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Wing Bowl, El Wingador defy pro-eating czar

It's a spitting match with hot sauce.

Jonathan "Super" Squibb (left), winner of two amateurs-only Wing Bowls, could face pros such as three-time champ Joey Chestnut on Feb. 4 -- unless eating-league agreements say no.
Jonathan "Super" Squibb (left), winner of two amateurs-only Wing Bowls, could face pros such as three-time champ Joey Chestnut on Feb. 4 -- unless eating-league agreements say no.Read more

It's a spitting match with hot sauce.

Wing Bowl is playing a game of chicken (wings) with the country's czar of eating contests.

WIP-AM, host of the annual event, has opened the doors once again to pros, but George Shea, the head of Major League Eating, appears to be trying to slam them shut.

Just this morning, though, local pro Bill "El Wingador" Simmons announced on-air he'll ignore the dispute and seek his sixth Wing Bowl crown on Feb. 4.

California pro Joey Chestnut, a three-time wing king, has expressed a hope to return and take on Jonathan "Super" Squibb, who won the last two Wing Bowls, which were amateurs-only affairs. But unless MLE sanctions the slobberfest, as it did in years past, agreements might keep Chestnut away.

Japan's Takeru Kobayashi, holder of several world eating records, reportedly will attend but only to watch, despite having no current agreements with MLE.

Shea emailed to simply say, "I can't comment on anything related to this right now."

"George Shea can kiss my Boston a--," said morning-show cohost Al Morganti. "We're giving away real prizes, not Razor scooters and 15 cents."

Philly's total prize payout promises to be worth more than $100,000, with $20,000 and an expensive ring going to the overall winner, and a new Dodge Ram pickup truck for the top local eater. A Harley Davidson motorcycle and resort trips also will be awarded.

For the last dozen MLE events, the biggest total purse was $7,500, while two awarded only "bragging rights" and "eternal glory," according to the organization's website,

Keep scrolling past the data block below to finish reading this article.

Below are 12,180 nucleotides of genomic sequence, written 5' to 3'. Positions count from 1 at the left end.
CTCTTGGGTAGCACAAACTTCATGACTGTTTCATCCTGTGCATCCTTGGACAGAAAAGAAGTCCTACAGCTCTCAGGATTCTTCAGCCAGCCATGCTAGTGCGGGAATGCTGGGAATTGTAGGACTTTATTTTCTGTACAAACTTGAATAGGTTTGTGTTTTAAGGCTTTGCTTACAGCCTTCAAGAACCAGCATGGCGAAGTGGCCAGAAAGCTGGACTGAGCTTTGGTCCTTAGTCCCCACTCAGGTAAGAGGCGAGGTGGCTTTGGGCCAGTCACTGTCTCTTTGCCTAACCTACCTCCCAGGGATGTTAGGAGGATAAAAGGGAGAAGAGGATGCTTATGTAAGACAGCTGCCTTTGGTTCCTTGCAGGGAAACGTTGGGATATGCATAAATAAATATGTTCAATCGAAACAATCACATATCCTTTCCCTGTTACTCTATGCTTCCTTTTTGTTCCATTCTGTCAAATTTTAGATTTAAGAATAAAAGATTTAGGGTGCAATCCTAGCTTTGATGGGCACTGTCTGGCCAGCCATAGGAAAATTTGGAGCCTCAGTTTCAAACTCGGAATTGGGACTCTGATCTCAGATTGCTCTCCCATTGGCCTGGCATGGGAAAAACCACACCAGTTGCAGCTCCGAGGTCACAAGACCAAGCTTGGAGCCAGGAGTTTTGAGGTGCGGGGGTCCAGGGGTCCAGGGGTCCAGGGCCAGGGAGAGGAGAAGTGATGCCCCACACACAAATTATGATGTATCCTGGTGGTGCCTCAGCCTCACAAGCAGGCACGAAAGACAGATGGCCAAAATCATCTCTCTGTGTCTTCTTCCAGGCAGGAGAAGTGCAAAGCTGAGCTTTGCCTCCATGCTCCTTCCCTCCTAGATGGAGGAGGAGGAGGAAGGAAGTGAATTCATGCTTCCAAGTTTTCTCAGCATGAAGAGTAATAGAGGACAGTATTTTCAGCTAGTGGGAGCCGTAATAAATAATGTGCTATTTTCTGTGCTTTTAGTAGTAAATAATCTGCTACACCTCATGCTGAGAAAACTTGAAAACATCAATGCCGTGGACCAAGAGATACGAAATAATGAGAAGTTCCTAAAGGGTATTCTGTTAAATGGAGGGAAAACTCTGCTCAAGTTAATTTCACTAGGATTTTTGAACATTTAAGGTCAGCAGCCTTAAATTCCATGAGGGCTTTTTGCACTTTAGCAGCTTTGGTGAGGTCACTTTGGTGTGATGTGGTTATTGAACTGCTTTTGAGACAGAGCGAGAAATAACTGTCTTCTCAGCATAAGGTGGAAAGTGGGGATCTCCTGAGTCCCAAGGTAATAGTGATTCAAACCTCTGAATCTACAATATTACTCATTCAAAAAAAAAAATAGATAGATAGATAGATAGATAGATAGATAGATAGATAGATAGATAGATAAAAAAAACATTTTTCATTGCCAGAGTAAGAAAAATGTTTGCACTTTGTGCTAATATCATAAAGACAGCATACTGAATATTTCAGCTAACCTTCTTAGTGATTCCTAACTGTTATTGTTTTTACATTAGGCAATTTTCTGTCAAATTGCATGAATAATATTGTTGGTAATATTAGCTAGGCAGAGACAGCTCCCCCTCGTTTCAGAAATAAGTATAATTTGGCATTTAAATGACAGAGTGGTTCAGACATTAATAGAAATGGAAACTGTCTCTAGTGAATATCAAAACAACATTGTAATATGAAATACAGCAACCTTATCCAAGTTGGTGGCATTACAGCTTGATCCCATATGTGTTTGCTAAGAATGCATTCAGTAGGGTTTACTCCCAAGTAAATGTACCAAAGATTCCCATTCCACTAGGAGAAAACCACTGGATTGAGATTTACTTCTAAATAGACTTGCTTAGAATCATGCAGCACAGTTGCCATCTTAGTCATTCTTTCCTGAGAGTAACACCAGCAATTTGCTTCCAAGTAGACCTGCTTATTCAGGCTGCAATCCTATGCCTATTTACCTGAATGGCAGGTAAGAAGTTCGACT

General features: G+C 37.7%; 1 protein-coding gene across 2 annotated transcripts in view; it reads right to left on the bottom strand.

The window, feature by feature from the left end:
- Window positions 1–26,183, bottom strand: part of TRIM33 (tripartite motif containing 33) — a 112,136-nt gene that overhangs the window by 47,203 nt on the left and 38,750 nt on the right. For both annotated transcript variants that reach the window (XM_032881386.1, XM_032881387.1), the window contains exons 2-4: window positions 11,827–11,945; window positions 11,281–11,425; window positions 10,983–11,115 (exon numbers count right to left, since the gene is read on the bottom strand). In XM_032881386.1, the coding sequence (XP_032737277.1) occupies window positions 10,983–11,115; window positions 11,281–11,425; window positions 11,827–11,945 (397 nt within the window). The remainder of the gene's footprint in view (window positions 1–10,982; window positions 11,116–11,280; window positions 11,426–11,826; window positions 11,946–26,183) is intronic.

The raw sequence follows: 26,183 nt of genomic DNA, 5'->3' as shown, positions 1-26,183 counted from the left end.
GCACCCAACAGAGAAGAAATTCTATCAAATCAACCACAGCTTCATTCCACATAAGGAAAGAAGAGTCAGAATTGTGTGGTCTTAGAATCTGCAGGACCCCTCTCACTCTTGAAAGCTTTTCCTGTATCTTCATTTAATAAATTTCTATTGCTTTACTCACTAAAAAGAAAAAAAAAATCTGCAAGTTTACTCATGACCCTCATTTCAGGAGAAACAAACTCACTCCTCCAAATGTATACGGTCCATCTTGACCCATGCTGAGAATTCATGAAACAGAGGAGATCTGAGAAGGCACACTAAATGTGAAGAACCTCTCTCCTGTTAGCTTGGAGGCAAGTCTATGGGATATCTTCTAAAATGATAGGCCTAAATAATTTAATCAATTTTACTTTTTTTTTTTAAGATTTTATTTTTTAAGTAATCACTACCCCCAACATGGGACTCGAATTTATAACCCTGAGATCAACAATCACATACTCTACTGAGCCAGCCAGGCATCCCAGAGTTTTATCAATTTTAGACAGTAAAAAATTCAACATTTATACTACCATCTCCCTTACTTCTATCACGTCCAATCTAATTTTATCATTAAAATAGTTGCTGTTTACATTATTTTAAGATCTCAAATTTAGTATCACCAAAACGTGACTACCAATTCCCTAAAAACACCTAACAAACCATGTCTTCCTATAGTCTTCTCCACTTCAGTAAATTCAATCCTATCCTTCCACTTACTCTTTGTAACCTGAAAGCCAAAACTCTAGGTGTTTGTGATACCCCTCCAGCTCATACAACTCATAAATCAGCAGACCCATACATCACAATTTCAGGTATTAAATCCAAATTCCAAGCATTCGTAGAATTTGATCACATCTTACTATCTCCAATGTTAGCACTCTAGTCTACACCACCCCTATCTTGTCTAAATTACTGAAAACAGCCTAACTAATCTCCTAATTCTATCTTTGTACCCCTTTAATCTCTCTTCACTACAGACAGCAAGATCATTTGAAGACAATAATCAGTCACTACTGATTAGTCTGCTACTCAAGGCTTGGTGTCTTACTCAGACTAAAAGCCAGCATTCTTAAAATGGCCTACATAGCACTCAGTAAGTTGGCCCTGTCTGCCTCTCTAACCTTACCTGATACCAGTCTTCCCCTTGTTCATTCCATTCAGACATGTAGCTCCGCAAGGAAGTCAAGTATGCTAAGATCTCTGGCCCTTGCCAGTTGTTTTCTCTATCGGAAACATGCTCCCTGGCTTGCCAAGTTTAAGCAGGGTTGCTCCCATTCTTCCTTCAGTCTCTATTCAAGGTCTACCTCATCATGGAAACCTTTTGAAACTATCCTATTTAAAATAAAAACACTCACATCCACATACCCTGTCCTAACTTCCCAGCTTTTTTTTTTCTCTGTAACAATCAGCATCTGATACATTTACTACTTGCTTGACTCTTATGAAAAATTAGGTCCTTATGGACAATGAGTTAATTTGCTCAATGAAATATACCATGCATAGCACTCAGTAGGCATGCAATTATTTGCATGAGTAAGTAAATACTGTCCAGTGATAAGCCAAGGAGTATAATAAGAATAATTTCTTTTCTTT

Chestnut got $10,000 for winning perhaps the country's best-known eating competition, the Nathan's Famous Fourth of July Hot Dog-Eating Contest at Coney Island. That was sanctioned by the MLE.

Of Shea, Morganti said, "his problem is that we have a bigger event than he ever hoped to have."

Since Morganti thought up Wing Bowl in the early '90s - so frustrated Eagles fans could have some fun on Super Bowl weekend - the contest has grown into a major spectacle, at times garnering national media attention.

Expect the Wells Fargo Center to be filled as 25 to 30 contestants parade in with floats and costumed entourages, including scantily clad Wingettes, as part of the hoopla building up to the half-hour chowdown.

Contestants qualify by doing on-air stunts of gustatory excess, such as a recent failed attempt by Sharkman to eat four Filet-O-Fish sandwiches with fries in three minutes.

The tickets - $10 each - go on sale through at 9 a.m. next Tuesday, with proceeds going to police and other charities.

Ticket sales were started about five years ago at the request of police who disliked dealing with thousands of extra fans angered over being turned away, said morning show producer Joe Waechter.

Simmons explained he knew he was fit to enter when he recently finished off two pizza steaks and then ate a whole pizza.

"I stood up and I said, 'Wow, I'm not even full!' " he told host Angelo Cataldi, who professed great excitement, but was soon moving on to other topics, such as whether guys like to watch guys barf.

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